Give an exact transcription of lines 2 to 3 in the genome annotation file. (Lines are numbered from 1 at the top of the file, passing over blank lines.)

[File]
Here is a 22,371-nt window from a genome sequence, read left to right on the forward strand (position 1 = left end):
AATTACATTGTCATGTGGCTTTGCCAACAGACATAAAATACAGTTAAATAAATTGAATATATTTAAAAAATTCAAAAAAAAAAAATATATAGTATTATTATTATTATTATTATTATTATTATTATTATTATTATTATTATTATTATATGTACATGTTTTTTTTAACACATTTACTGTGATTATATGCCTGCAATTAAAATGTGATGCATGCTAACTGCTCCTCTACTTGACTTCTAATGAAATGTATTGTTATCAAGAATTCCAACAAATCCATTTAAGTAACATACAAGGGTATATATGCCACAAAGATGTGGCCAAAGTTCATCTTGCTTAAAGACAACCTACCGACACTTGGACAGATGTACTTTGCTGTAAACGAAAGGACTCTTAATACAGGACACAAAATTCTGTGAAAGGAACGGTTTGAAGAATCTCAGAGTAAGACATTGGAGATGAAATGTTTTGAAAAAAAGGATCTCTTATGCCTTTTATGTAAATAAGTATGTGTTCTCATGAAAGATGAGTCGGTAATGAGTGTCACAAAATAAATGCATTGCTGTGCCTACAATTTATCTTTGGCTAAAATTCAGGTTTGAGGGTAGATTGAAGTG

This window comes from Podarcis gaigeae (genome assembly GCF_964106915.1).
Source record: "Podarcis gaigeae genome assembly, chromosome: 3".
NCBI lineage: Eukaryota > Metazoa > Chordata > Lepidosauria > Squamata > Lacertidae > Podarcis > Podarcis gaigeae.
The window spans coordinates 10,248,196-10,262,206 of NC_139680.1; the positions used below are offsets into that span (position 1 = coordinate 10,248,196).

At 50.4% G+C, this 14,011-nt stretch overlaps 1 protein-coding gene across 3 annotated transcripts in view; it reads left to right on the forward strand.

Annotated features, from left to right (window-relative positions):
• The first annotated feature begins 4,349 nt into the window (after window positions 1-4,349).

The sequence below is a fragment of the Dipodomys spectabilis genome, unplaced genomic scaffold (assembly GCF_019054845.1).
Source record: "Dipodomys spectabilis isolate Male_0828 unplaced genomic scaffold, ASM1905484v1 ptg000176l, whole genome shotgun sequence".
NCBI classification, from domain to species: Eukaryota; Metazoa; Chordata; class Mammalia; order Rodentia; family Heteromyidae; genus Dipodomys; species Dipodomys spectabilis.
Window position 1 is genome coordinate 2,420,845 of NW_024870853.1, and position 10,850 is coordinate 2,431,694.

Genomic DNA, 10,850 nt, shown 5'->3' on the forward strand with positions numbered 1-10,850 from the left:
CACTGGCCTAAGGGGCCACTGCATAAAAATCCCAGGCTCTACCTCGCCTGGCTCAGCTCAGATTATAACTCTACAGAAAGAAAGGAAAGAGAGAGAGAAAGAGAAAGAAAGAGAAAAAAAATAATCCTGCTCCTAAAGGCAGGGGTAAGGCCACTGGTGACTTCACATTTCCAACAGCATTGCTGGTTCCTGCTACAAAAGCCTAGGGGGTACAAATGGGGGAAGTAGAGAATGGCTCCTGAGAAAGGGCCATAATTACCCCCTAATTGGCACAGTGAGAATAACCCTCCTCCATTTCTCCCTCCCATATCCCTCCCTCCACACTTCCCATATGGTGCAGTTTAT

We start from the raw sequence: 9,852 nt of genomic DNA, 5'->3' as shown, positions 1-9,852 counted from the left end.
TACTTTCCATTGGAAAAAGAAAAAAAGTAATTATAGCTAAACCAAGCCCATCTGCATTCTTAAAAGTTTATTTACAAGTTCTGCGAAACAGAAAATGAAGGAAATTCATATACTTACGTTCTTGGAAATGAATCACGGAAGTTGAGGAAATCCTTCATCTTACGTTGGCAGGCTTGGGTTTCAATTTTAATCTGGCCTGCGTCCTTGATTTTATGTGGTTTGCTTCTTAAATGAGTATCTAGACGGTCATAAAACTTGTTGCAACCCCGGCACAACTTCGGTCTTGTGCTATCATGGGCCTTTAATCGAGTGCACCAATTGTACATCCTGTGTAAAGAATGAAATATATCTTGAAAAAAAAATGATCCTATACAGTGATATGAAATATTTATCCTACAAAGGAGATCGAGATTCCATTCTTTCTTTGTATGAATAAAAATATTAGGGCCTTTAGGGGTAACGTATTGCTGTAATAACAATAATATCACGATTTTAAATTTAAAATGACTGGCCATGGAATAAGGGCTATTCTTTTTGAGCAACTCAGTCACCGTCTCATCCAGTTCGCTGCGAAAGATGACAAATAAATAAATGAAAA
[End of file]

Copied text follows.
AATTACATTGTCATGTGGCTTTGCCAACAGACATAAAATACAGTTAAATAAATTGAATATATTTAAAAAATTCAAAAAAAAAAAATATATAGTATTATTATTATTATTATTATTATTATTATTATTATTATTATTATTATTATTATATGTACATGTTTTTTTTAACACATTTACTGTGATTATATGCCTGCAATTAAAATGTGATGCATGCTAACTGCTCCTCTACTTGACTTCTAATGAAATGTATTGTTATCAAGAATTCCAACAAATCCATTTAAGTAACATACAAGGGTATATATGCCACAAAGATGTGGCCAAAGTTCATCTTGCTTAAAGACAACCTACCGACACTTGGACAGATGTACTTTGCTGTAAACGAAAGGACTCTTAATACAGGACACAAAATTCTGTGAAAGGAACGGTTTGAAGAATCTCAGAGTAAGACATTGGAGATGAAATGTTTTGAAAAAAAGGATCTCTTATGCCTTTTATGTAAATAAGTATGTGTTCTCATGAAAGATGAGTCGGTAATGAGTGTCACAAAATAAATGCATTGCTGTGCCTACAATTTATCTTTGGCTAAAATTCAGGTTTGAGGGTAGATTGAAGTG

This window comes from Podarcis gaigeae (genome assembly GCF_964106915.1).